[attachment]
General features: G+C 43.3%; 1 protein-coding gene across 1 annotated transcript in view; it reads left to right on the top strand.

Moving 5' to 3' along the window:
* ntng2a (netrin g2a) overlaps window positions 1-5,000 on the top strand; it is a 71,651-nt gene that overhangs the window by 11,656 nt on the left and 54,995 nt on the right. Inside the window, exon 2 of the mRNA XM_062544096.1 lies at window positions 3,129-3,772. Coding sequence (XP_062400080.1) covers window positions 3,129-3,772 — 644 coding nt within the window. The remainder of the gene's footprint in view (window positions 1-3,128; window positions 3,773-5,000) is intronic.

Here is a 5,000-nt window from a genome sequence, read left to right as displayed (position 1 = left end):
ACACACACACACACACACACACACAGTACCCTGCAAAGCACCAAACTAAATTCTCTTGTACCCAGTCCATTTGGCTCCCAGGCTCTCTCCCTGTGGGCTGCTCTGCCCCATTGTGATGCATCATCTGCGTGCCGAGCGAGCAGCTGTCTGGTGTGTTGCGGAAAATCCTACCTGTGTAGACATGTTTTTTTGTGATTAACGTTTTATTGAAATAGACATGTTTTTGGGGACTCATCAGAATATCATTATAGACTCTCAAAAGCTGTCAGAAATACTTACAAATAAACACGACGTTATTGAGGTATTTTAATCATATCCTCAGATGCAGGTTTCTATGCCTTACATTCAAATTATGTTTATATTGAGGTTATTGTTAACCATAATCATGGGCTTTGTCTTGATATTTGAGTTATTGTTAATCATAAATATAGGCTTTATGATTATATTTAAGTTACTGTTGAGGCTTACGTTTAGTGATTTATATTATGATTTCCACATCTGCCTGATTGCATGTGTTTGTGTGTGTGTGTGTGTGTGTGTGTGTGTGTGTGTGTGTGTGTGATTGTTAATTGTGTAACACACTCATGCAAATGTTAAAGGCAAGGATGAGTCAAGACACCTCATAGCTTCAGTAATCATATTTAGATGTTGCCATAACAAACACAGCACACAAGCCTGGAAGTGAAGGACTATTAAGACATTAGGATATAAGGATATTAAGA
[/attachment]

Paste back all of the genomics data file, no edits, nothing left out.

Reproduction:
General features: G+C 43.3%; 1 protein-coding gene across 1 annotated transcript in view; it reads left to right on the top strand.

Moving 5' to 3' along the window:
* ntng2a (netrin g2a) overlaps window positions 1-5,000 on the top strand; it is a 71,651-nt gene that overhangs the window by 11,656 nt on the left and 54,995 nt on the right. Inside the window, exon 2 of the mRNA XM_062544096.1 lies at window positions 3,129-3,772. Coding sequence (XP_062400080.1) covers window positions 3,129-3,772 — 644 coding nt within the window. The remainder of the gene's footprint in view (window positions 1-3,128; window positions 3,773-5,000) is intronic.

Here is a 5,000-nt window from a genome sequence, read left to right as displayed (position 1 = left end):
ACACACACACACACACACACACACAGTACCCTGCAAAGCACCAAACTAAATTCTCTTGTACCCAGTCCATTTGGCTCCCAGGCTCTCTCCCTGTGGGCTGCTCTGCCCCATTGTGATGCATCATCTGCGTGCCGAGCGAGCAGCTGTCTGGTGTGTTGCGGAAAATCCTACCTGTGTAGACATGTTTTTTTGTGATTAACGTTTTATTGAAATAGACATGTTTTTGGGGACTCATCAGAATATCATTATAGACTCTCAAAAGCTGTCAGAAATACTTACAAATAAACACGACGTTATTGAGGTATTTTAATCATATCCTCAGATGCAGGTTTCTATGCCTTACATTCAAATTATGTTTATATTGAGGTTATTGTTAACCATAATCATGGGCTTTGTCTTGATATTTGAGTTATTGTTAATCATAAATATAGGCTTTATGATTATATTTAAGTTACTGTTGAGGCTTACGTTTAGTGATTTATATTATGATTTCCACATCTGCCTGATTGCATGTGTTTGTGTGTGTGTGTGTGTGTGTGTGTGTGTGTGTGTGTGTGTGTGATTGTTAATTGTGTAACACACTCATGCAAATGTTAAAGGCAAGGATGAGTCAAGACACCTCATAGCTTCAGTAATCATATTTAGATGTTGCCATAACAAACACAGCACACAAGCCTGGAAGTGAAGGACTATTAAGACATTAGGATATAAGGATATTAAGA